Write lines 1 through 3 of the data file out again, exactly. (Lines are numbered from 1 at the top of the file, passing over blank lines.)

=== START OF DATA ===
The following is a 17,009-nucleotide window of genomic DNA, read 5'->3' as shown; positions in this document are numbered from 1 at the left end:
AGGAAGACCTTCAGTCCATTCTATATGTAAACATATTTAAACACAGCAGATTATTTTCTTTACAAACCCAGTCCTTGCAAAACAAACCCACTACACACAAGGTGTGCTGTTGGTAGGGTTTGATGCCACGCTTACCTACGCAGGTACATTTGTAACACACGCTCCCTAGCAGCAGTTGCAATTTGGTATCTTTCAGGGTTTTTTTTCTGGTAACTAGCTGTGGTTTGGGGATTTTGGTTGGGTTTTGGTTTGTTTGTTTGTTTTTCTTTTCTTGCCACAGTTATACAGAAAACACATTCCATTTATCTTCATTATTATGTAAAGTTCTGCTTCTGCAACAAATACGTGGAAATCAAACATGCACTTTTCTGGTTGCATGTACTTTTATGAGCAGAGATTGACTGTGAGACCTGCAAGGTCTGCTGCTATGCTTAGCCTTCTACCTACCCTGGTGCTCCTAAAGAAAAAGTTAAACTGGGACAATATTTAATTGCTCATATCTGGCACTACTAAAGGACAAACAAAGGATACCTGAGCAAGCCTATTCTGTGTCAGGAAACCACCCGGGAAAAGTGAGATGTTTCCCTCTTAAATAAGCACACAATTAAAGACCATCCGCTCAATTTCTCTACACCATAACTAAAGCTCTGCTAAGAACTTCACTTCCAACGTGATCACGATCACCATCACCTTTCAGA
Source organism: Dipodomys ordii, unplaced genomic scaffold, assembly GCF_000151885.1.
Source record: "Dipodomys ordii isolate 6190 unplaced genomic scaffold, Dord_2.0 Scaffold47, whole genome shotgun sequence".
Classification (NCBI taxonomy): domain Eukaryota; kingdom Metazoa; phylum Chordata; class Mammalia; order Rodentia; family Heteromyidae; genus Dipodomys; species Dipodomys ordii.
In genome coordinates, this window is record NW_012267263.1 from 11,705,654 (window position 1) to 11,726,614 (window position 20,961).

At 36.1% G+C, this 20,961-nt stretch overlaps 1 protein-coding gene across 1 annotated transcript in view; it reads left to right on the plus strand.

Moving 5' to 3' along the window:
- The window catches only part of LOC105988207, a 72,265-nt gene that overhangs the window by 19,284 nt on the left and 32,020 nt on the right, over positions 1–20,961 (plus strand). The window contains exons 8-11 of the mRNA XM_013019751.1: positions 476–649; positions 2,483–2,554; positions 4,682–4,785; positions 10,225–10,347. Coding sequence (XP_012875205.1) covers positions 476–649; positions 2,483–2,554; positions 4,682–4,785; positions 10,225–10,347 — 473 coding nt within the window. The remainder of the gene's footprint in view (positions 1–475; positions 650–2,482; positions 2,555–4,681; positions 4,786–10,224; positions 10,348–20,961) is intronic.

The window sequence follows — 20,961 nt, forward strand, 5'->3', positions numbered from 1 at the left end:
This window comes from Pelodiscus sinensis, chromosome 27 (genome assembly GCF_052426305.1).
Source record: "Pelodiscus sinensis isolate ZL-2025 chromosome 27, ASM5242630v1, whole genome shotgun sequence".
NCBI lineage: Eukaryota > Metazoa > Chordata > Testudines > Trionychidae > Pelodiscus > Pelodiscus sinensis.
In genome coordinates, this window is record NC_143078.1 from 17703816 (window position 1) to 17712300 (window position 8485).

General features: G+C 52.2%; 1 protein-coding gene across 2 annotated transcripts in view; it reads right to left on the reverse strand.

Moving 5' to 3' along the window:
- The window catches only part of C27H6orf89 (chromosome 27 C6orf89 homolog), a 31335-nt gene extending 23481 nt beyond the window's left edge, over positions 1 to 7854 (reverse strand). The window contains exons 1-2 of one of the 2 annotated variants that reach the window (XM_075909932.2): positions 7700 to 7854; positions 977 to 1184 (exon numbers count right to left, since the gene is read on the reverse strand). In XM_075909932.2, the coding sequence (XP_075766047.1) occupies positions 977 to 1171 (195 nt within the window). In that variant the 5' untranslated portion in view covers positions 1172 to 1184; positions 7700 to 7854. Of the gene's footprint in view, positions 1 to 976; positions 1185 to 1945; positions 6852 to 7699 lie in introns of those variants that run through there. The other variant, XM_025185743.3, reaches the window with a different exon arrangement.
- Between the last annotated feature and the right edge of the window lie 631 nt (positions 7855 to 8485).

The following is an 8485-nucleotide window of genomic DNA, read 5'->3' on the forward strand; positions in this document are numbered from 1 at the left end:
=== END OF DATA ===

The following is a 17,009-nucleotide window of genomic DNA, read 5'->3' as shown; positions in this document are numbered from 1 at the left end:
AGGAAGACCTTCAGTCCATTCTATATGTAAACATATTTAAACACAGCAGATTATTTTCTTTACAAACCCAGTCCTTGCAAAACAAACCCACTACACACAAGGTGTGCTGTTGGTAGGGTTTGATGCCACGCTTACCTACGCAGGTACATTTGTAACACACGCTCCCTAGCAGCAGTTGCAATTTGGTATCTTTCAGGGTTTTTTTTCTGGTAACTAGCTGTGGTTTGGGGATTTTGGTTGGGTTTTGGTTTGTTTGTTTGTTTTTCTTTTCTTGCCACAGTTATACAGAAAACACATTCCATTTATCTTCATTATTATGTAAAGTTCTGCTTCTGCAACAAATACGTGGAAATCAAACATGCACTTTTCTGGTTGCATGTACTTTTATGAGCAGAGATTGACTGTGAGACCTGCAAGGTCTGCTGCTATGCTTAGCCTTCTACCTACCCTGGTGCTCCTAAAGAAAAAGTTAAACTGGGACAATATTTAATTGCTCATATCTGGCACTACTAAAGGACAAACAAAGGATACCTGAGCAAGCCTATTCTGTGTCAGGAAACCACCCGGGAAAAGTGAGATGTTTCCCTCTTAAATAAGCACACAATTAAAGACCATCCGCTCAATTTCTCTACACCATAACTAAAGCTCTGCTAAGAACTTCACTTCCAACGTGATCACGATCACCATCACCTTTCAGA
Source organism: Dipodomys ordii, unplaced genomic scaffold, assembly GCF_000151885.1.